Another difference is the dialect spoken here. It was so thick! I had heard of some Kyushuu ben before but this was different to that even. My friend had to translate our guide's Japanese across to me back in standard Japanese in which of course had to be translated to english in my brain hahaha so I'm sure something would have gotten lost in the translation. This place was Sachiko's (my Japanese friend) hometown and so we stayed at her grandmothers old home which is currently lived in by her great uncle's son's family. The island is famous for four things: Salt, Fish (particularly squid or ika), udon noodles and surprisingly: Churches. In the days before Aerial travel during Japan's "Christian Century" (14th to 15th century), Kyushuu and the other islands were important ports for sailors going into and trading with Japan. The Dutch and Portuguese in particular were important. The Dutch were Prostetant and were interested in trade and as such were not quite as zealous as the Portuguese whom were Catholic. The Portuguese influence can be felt on the island from the sheer number of Catholic Churches on the island that are still active even today. They number 30 in all and all of which can be seen along the so called "Rosary Road". Its not uncommon to see a Christian nun in the supermarket or hear children in the church singing hymns in Japanese. Unfortunately a lot of Churches were destroyed when the Portuguese were invariably kicked out of the country in the late 15th century by the Tokugawa shogunate that sought to isolate Japan and Christianity was perceived as a threat. However a lot of them were rebuilt during Meiji restoration (around about 19th to early 20th century) and the small villages that cluster around these Churches still maintain a strong faith.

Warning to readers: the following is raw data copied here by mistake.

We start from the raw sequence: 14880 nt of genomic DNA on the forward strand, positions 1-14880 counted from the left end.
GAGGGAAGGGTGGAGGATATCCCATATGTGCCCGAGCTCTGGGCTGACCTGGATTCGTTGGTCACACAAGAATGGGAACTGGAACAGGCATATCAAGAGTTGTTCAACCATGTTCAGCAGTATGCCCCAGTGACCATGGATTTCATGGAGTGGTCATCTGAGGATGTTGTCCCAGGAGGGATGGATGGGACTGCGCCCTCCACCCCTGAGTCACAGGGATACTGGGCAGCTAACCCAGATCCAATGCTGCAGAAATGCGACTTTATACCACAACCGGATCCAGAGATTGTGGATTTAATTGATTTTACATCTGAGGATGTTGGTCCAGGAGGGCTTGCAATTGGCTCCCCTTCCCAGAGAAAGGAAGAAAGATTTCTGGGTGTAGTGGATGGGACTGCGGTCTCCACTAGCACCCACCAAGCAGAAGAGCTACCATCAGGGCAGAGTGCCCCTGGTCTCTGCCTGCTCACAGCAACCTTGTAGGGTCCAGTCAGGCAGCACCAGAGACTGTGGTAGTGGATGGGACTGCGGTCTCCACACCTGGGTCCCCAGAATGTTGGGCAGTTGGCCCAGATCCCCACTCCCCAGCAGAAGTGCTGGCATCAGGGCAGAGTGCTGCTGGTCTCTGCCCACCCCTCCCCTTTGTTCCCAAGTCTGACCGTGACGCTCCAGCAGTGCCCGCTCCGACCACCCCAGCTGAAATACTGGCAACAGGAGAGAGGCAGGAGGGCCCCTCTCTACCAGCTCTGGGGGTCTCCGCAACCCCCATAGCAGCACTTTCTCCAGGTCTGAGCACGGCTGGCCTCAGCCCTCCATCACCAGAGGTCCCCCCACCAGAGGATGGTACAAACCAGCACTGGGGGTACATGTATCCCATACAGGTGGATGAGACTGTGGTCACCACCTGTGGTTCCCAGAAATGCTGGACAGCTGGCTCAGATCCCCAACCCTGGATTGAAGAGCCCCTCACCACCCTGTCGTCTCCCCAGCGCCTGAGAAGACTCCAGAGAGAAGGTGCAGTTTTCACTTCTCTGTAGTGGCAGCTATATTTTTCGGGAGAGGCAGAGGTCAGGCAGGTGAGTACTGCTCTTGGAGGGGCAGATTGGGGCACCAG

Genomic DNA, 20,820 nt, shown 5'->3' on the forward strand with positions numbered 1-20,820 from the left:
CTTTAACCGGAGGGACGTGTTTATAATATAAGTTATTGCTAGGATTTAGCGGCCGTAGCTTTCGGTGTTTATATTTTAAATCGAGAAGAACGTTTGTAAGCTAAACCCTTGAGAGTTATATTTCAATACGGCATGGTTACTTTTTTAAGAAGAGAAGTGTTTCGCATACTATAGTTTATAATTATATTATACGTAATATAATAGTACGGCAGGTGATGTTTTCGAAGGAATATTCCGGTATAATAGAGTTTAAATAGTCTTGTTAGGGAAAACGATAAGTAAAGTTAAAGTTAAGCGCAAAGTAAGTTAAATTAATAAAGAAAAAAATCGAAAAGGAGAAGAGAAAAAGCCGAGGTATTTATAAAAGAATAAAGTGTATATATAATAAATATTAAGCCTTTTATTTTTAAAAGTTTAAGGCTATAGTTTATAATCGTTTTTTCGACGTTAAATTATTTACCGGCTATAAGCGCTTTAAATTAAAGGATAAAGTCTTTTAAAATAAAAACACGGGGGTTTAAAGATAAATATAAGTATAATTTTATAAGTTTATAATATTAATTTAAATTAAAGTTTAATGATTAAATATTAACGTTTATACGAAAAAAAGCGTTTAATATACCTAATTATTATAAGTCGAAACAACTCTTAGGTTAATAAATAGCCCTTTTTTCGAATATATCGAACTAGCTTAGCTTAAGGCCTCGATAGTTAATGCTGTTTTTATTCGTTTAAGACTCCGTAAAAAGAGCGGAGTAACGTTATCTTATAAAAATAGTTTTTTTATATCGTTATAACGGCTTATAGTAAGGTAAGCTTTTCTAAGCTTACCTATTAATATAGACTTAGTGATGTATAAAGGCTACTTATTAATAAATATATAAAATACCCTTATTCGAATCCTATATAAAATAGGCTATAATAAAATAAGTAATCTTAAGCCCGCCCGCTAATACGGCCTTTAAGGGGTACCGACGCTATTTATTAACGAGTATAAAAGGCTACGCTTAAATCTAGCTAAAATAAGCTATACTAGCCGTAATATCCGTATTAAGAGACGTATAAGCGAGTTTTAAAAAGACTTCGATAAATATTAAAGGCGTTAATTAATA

It was so treacherous climbing the mountain roads I thought that in order to drive around here you'd need a fairly strong stomach haha. The people that lived higher up in the mountains were more self sustaining than those lived down below. In the middle of the mountain we found one single store that sold mainly gardening tools and vegetable seeds. This suggested a lot of the people this way really had to grow and maintain their own food. The houses were old and rusty and most on the verge of collapse but oh my the views were majestic! I hadn't seen such pretty views in my life. It reminded me a lot of New Zealand and the beautiful weather was just the icing on the cake. Each morning we'd spend on the beach going for a swim and collecting shells with the other children of the island. Then head for a drive up the mountains and other islands admiring the scenery. There really isnt much here except for scenery and churches so its certainly not the party capital. After a hard days sight seeing we'd dig into lots of fresh seafood. Most of it is eaten raw. Squid and octopus sashimi is particularly famous here as well as Udon in a broth topped with freshy caught fish and a single umeboshi (salty pickled plum). It was all sooo nice but I did yearn for some meat every now and again lol.